They will be counted by the machine that does the QR code. Each machine will hold 200 ballots. It will need to be emptied and changed at every 200 ballots, but it will jam far before it counts 200 ballots. Throughout the process, whether it’s opening the poll center, whether it’s midday checks, whether it’s closing or whether it’s jamming and resetting the machines, you need to scan bar codes, security codes for change of custody so there’s no tampering with the machines or ballots. The problem with this is, the poll workers are not trained on how to use the scanners; only the lead receives training. When the question was brought up about we had not received training on to use the scanner itself, the response was, “Are you a lead? If you’re not a lead you don’t need to use it.”

The votes will be put into a cardboard box and taken to a tally station.

There are three types of poll centers: large, medium and small; large center will haves 50 machines; a medium center will have 30 machines and a small center will have 10 machines.

Depending on which center you are at, will determine how many poll workers will be there. Jamming could cause long delays and more problems.

The whole system is designed for human error. It feels as if the system was intentionally designed for error. I have more concerns now than when I walked in the door this morning.

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Ashley: NH In 2016 I was doing a lot of phone banking to California. I can’t tell you how many people told me that their ballot did *not* include the presidential primary and as such were not able to vote for Bernie. I called an election integrity hotline and they could barely talk to me — they said their phones had been ringing off the hook about this.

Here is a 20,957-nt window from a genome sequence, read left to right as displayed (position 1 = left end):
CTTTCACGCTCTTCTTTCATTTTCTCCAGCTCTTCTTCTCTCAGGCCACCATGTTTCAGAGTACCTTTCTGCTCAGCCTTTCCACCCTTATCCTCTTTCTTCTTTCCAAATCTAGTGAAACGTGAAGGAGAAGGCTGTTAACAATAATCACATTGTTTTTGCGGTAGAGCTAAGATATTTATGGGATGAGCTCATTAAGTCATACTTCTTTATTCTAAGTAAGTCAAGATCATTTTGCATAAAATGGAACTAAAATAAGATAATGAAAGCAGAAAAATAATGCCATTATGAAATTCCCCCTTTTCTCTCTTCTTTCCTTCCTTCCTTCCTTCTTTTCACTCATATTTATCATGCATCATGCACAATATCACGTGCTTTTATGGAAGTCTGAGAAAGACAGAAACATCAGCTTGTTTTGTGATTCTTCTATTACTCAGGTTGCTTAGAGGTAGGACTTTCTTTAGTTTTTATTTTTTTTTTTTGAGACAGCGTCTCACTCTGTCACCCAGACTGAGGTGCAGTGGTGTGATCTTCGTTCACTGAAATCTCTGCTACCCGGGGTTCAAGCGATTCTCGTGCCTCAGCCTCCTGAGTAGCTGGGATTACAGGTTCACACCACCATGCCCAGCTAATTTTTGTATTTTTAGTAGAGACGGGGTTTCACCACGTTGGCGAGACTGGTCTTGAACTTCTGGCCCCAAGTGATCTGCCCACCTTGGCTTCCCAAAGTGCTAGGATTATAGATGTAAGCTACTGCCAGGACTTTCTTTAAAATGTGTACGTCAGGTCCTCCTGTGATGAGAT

In the end, I talked to hundreds of people — many of which were berners who ultimately were unable to vote for Bernie.

Using the same procedures as used with vote-by-mail envelopes, the county elections official compares the signature for the provisional ballot with the signature on that voter’s affidavit of registration. (Elections Code, § 3019.) If the signature does not match, the county elections official must follow specified procedures to notify the voter and allow the voter an opportunity to verify his or her signature before certification of the election. If the signature matches, the county elections official checks the voter registration database to verify whether the voter is properly registered to vote. Once the signature on the envelope has been verified and the voter’s registration is confirmed, the ballot is separated from the envelope and counted as a regular ballot. Only the votes for contests for which the voter is eligible to vote are counted. If the voter’s registration cannot be confirmed, the ballot is not counted, and the reason for not counting the ballot is recorded; however, beginning in 2019, by virtue of completing a provisional ballot envelope, voters may be registered for future elections. (Elec. Code, § 2160.)
Similar to HAVA, California law also requires the establishment of a Free Access System so the voter can find out if his or her provisional ballot has been counted. (Elec. Code, § 14310(d).) Information about how to access each county’s Free Access System can be found on the Secretary of State’s website at: